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euphqueen
04-11-2015, 02:55 PM
Hey everyone,
I am researching a banjo-ukulele, circa 1925-28, that is part of a collection in the museum where I work. My specialty is paper in musical instruments, but this is something I have never seen before. The head on this instrument is made very much like paper, but microscopic analysis tells us that the fibers are actually acetate. It is not fiberskyn or any other kind of paper I have ever seen. It is very fiberous, the individual fibers are visible, and it is very soft. Has anyone ever seen anything like this?

Thanks!
Chesley

tangimango
04-11-2015, 04:02 PM
no pictures hard to tell


Hey everyone,
I am researching a banjo-ukulele, circa 1925-28, that is part of a collection in the museum where I work. My specialty is paper in musical instruments, but this is something I have never seen before. The head on this instrument is made very much like paper, but microscopic analysis tells us that the fibers are actually acetate. It is not fiberskyn or any other kind of paper I have ever seen. It is very fiberous, the individual fibers are visible, and it is very soft. Has anyone ever seen anything like this?

Thanks!
Chesley

euphqueen
04-11-2015, 04:29 PM
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Here are several photos, including the microscope images.

sequoia
04-11-2015, 06:37 PM
Fiberglass. Odd, but that is what it looks like... Funny, but I don't think it was invented that far back.

Timbuck
04-11-2015, 09:27 PM
Maybe it's this stuff I Googled ....Paper Vellum ?

Modern imitation or "paper vellum" is made from plasticized cotton. Usually translucent, paper vellum in various sizes is often used in applications where tracing is required, such as architectural plans. Like natural vellum, the synthetic is more dimensionally stable than a linen or paper sheet, which is frequently critical in the development of large scaled drawings and plans such as blueprints. It was also extremely important in that reproduction technology for dissemination of the plans as, like a high quality natural vellum, it could be produced in a thin enough sheet to be virtually transparent to strong light enabling a source drawing to be used directly in the reproduction of field-used drawings.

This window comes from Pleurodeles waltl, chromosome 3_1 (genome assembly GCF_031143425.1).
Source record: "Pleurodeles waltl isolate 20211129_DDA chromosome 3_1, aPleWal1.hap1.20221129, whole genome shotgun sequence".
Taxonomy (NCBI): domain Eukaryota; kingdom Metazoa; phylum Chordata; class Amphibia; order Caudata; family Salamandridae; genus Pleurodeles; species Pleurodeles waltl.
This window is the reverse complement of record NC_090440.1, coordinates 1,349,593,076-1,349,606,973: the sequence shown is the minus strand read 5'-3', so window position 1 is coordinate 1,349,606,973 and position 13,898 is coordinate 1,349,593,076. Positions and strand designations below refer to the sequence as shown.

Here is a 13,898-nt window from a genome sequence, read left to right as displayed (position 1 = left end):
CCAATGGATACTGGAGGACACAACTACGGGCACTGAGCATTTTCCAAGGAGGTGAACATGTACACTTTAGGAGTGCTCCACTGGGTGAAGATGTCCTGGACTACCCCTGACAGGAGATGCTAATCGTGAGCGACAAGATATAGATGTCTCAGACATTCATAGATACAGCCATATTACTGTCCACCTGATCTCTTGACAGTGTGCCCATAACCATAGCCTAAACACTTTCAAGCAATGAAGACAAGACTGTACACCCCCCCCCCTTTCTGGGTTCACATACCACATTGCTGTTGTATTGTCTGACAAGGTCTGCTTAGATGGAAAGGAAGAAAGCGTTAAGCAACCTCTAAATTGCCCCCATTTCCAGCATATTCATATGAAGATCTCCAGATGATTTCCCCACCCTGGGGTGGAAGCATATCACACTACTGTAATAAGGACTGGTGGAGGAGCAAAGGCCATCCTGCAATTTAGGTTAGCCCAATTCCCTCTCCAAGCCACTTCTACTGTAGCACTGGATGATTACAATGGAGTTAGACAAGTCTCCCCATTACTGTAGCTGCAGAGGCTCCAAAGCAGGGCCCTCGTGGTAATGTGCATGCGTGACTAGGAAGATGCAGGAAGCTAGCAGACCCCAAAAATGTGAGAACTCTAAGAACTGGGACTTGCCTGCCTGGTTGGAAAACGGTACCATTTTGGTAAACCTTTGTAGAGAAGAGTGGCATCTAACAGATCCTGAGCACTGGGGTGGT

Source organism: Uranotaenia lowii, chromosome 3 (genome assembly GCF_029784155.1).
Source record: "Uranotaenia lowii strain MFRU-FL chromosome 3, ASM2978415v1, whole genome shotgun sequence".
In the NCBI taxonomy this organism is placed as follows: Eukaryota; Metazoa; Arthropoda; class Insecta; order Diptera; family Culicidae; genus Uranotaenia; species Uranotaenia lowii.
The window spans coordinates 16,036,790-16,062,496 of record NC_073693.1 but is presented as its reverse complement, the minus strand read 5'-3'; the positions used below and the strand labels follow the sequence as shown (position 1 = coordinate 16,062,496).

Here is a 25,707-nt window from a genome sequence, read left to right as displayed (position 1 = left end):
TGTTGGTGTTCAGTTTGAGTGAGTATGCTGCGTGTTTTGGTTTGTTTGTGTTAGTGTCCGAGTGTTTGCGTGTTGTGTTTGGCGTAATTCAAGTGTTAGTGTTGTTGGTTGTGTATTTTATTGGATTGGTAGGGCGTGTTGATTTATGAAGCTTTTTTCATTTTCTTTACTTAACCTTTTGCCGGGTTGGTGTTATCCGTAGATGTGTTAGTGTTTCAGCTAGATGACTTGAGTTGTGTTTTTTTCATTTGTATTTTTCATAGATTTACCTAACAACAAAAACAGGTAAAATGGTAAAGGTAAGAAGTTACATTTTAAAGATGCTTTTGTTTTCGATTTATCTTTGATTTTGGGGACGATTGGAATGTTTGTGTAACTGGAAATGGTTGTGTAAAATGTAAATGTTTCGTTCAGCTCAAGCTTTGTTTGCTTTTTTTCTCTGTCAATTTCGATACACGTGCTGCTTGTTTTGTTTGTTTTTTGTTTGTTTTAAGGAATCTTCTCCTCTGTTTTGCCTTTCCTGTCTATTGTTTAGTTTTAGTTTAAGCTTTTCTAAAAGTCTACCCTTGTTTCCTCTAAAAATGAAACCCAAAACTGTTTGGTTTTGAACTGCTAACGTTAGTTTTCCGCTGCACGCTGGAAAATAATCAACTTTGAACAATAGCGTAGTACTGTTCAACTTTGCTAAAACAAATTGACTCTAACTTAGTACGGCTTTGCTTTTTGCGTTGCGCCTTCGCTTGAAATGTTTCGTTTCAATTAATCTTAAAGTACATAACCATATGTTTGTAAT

I also came across this thread from 2011 refering to a paper head. http://forum.ukuleleunderground.com/showthread.php?40377-Question-about-banjolele-head-replacement-(with-pics!) And also I found FIBRESKYN :) http://www.andybanjo.com/trolleyed/13/23/26/87/130/index.htm

Sven
04-12-2015, 02:39 AM
I did a search for acetate fiber and it was invented in 1924. The pics look as if it's non-woven like the fabrics often used in construction or gardening. Do you have any idea of how old the skin is?

ksquine
04-13-2015, 03:20 AM
I did a search for acetate fiber and it was invented in 1924. The pics look as if it's non-woven like the fabrics often used in construction or gardening. Do you have any idea of how old the skin is?

I thought that too. Something like Tyvek material. It might be a more modern banjo skin....it looks very new and clean so I would guess it was re-skinned

Ron B
04-13-2015, 05:08 AM
There was a company here in New England called Pellon that manufactured non-woven fabrics. Not sure how long ago they were in business though. They were definitely operating in the early 70's.

Habanera Hal
04-13-2015, 07:04 AM
While I can't say for sure what it is without holding a piece of it, I'm pretty sure it is not Pellon. Pellon is primarily used as an interlining in apparel, and probably would not hold the tension neccesary for a drum or banjo head without pulling apart, plus the tone would be terrible. Tyvek or Vellum is a more interesting and probable material, though again, I'd have to hold it to be more accurate. It has almost certainly been reskinned.

BTW, I went to the Philadelphia College of Textiles and Sciences and worked in the commercial and contract textile industry for 35 years.

Gyozu
04-14-2015, 02:53 PM
I acquired and installed a nonwoven Nomex sheet material as a banjo head from a member over at Banjo Hangout. It was very similar to this. i could find no macro photos of the material, but maybe you might check a bit further.

http://www.yellowstone-jewelry.com/Banjos/Yellowstone%20banjo%20head/Yellowstone%20Banjo%20Head.htm